- The Washington Times - Thursday, May 30, 2002

PARIS (AP) Order was restored at the French Open yesterday:
Andre Agassi, Jennifer Capriati and the Williams sisters overwhelmed their opponents. Gustavo Kuerten outlasted his, then celebrated with adoring fans. Andy Roddick and Lleyton Hewitt barked at themselves. Marat Safin threw rackets. Anna Kournikova lost.
Oh, and the rain finally let up, as the sun played peek-a-boo with the clouds and allowed for busy courts across Roland Garros after two days of delays.
Even the pair of second-round losses by highly ranked men No.5 Yevgeny Kafelnikov and No.9 Thomas Johansson wasn't all that shocking.
Kafelnikov, eliminated 7-6 (4), 2-6, 6-4, 7-6 (4) by Mariano Zabaleta, hasn't won a tournament on clay since the 1996 French Open, and his only victory in seven tour matches before this week came when an opponent quit.
Johansson's 7-6 (4), 6-1, 6-3 defeat against Arnaud Clement of France was perhaps simply a case of a one-hit wonder returning to form. Before winning the Australian Open in January, Johansson had reached only two quarterfinals in 24 Grand Slam events; he's never been past the second round in Paris.
The match with the most twists was 13th-seeded Roddick's 4-6, 7-6 (14), 4-6, 7-5, 6-3 first-round loss to Wayne Arthurs, a serve-and-volleying Australian who delivered 25 aces.
In second-round action, No.1 Hewitt, inspired in part by "Rocky IV," beat Andrei Stoliarov 4-6, 7-6 (5), 6-0, 7-5. No.7 Kuerten, a three-time French Open champion, came back to stop Davide Sanguinetti 6-7 (0), 6-2, 4-6, 6-4, 6-3, then slapped fans' hands on a victory lap filled with the same sort of mutual admiration as when he drew a heart in the clay last year.
"Everybody loves him," Sanguinetti said. "He's the king of the French Open."
No.2 Venus Williams lost just one game against Wynne Prakusya of Indonesia and reached the women's third round, along with No.4 Kim Clijsters, No.6 Monica Seles, No.11 Daniela Hantuchova and No.13 Elena Dementieva.
Roddick, as usual, was rather animated, particularly when he wasted three set points and saved six during that 30-point tiebreaker.
He argued a call at length early, prodded himself aloud often and during some changeovers put his head down and shook it from side to side. It was all in a day's work against Arthurs, who entered with just five match wins in 2002.
"I didn't go out of my head, which is what my coach says sometimes," the 19-year-old Roddick said. "My game took me so far, but now to crack into the upper echelon a lot of it's between the ears, and I'm just going to have to bear down."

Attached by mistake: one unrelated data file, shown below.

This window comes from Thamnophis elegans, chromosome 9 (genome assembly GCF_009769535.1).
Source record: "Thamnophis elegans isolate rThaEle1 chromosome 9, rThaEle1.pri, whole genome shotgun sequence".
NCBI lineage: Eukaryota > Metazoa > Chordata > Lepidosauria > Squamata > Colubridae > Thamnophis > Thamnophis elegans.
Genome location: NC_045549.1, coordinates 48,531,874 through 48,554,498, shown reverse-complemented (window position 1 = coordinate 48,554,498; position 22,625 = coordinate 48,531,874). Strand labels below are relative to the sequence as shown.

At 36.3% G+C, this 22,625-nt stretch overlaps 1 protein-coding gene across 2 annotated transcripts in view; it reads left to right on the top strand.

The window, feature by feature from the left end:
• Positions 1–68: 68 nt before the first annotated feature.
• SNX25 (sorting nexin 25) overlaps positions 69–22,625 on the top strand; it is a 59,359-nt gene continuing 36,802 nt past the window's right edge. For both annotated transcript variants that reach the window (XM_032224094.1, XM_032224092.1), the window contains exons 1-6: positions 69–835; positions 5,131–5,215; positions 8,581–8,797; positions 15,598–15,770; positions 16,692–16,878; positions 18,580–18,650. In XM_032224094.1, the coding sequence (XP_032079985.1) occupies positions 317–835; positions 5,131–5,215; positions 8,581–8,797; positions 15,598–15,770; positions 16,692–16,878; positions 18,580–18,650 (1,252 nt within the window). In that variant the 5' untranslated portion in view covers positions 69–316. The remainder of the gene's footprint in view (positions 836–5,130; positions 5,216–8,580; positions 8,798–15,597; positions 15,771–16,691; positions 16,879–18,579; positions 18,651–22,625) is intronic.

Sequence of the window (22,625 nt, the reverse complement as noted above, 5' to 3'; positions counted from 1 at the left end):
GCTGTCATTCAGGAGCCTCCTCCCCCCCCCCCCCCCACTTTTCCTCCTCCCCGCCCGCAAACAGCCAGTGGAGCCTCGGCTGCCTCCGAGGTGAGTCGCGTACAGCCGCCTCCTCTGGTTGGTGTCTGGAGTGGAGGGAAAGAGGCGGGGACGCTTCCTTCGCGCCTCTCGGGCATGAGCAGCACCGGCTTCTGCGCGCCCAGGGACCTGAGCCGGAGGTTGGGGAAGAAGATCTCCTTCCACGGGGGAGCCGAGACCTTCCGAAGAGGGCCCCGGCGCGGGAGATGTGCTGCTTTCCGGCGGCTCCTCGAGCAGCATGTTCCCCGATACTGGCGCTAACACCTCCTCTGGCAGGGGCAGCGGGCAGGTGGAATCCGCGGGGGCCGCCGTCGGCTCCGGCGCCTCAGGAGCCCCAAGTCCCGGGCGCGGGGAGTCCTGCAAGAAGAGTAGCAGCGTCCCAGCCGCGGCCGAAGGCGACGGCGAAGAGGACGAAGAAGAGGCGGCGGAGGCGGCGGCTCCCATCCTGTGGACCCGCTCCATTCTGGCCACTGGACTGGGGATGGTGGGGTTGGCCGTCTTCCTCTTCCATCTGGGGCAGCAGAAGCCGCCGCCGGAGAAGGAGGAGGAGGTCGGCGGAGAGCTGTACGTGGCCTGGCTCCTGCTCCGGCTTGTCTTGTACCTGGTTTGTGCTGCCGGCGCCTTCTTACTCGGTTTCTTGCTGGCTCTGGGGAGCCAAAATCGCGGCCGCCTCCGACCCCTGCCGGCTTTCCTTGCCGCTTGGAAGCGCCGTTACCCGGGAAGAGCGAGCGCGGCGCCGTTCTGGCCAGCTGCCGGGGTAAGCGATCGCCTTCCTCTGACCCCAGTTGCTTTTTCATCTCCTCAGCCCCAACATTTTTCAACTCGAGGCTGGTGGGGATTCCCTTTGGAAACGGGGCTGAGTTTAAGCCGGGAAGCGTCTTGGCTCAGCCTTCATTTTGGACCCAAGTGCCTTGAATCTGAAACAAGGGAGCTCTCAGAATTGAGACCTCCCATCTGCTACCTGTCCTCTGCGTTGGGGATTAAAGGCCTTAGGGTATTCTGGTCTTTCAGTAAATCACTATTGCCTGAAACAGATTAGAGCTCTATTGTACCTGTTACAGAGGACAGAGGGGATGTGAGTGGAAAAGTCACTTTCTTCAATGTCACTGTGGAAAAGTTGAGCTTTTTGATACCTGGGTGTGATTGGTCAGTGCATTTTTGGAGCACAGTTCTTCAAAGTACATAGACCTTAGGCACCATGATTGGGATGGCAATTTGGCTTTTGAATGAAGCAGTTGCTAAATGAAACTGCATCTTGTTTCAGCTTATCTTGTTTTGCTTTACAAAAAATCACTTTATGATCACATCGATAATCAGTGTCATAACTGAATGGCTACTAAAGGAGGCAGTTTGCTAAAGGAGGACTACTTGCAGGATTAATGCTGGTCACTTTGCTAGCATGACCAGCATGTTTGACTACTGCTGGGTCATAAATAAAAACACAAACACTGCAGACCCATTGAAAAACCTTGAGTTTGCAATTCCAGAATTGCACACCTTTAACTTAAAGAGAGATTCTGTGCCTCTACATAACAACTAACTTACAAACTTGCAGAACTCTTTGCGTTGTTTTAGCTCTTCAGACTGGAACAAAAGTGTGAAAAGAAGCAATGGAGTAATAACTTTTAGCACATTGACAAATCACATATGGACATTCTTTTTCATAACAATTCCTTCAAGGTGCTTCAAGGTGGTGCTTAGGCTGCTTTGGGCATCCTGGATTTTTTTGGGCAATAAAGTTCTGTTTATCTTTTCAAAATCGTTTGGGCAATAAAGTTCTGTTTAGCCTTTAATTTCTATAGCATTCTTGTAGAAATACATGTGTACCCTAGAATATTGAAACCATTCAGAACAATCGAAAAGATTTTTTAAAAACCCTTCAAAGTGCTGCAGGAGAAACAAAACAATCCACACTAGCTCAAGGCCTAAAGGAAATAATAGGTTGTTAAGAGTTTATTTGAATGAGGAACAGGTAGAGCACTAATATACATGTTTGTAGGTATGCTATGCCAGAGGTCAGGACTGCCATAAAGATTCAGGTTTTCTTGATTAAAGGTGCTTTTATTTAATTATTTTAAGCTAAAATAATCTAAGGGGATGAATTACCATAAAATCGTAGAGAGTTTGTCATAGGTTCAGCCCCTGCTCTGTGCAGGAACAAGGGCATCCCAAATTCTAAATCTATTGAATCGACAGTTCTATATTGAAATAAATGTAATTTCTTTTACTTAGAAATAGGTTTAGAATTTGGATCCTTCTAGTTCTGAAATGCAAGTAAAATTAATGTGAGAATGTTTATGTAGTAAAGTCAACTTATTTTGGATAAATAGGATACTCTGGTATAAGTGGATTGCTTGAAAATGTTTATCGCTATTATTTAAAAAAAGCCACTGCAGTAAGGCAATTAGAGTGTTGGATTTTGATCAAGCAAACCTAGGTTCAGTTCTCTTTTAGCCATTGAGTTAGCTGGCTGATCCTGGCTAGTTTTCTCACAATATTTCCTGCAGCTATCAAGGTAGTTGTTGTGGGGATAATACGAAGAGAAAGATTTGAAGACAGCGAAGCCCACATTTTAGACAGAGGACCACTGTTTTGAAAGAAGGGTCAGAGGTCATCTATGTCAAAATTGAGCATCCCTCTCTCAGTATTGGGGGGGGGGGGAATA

In 2001, he reached the third round but had to quit with an injury while facing Hewitt.
Hewitt was his own loudest cheerleader against Stoliarov, a Russian ranked 109th who lost in qualifying but was in the tournament because of withdrawals.
Without back-to-back victories since July, he looked primed to pull off the upset, rolling to a 6-4, 5-0 lead when Hewitt double faulted and was broken at love.
To that juncture, Hewitt was playing shakily and without emotion. At the ensuing changeover, though, he ripped off his white headband. Suddenly, it was as if he flipped a switch on his racket from "off" to "on." The transformation was amazing.
The U.S. Open champion tracked down just about every ball and ripped smooth groundstrokes. He punctuated winning shots by beating his chest with his palm, pumping his fists, and exhorting himself with yells of "Come on, Rock!" he had watched the Sly Stallone sequel in the morning and "Fight! Fight!"
Hewitt won 14 of the next 15 games, plus a tiebreaker, to wrest control. After allowing Stoliarov to briefly get back into it with a 5-3 lead in the fourth set, Hewitt reeled off the last four games of the match.
"I sort of went back to my 'B' game, the game I know, grinding it out," said Hewitt, a quarterfinalist last year, "just sort of fighting for everything out there."
In first-round matches pushed back by weather, No.2 Safin spat, swore, and flipped his racket into the stands during a 6-4, 2-6, 7-6 (7), 6-4 victory over local wild-card entry Michael Llodra, and No.4 Agassi was at his efficient best in topping French qualifier Eric Prodon 6-3, 6-3, 6-1.
On the women's side, No.3 Serena Williams breezed into the second round with a 6-3, 6-0 victory over Martina Sucha of Slovakia. Defending champion and top-seeded Capriati finished off Marissa Irvin 6-3, 6-4 in a first-round match that started a night earlier, while Kournikova had a bleeding finger bandaged after a second-set fall and was bounced 6-4, 6-3 by Christina Wheeler, who's ranked 192nd and hadn't won a tour-level match in 2002.
Kournikova, an off-the-court celebrity despite zero career titles, has lost eight of her last 11 outings. Asked if she might be entering too many tournaments, Kournikova said: "Well, it's not like I win a lot of matches."

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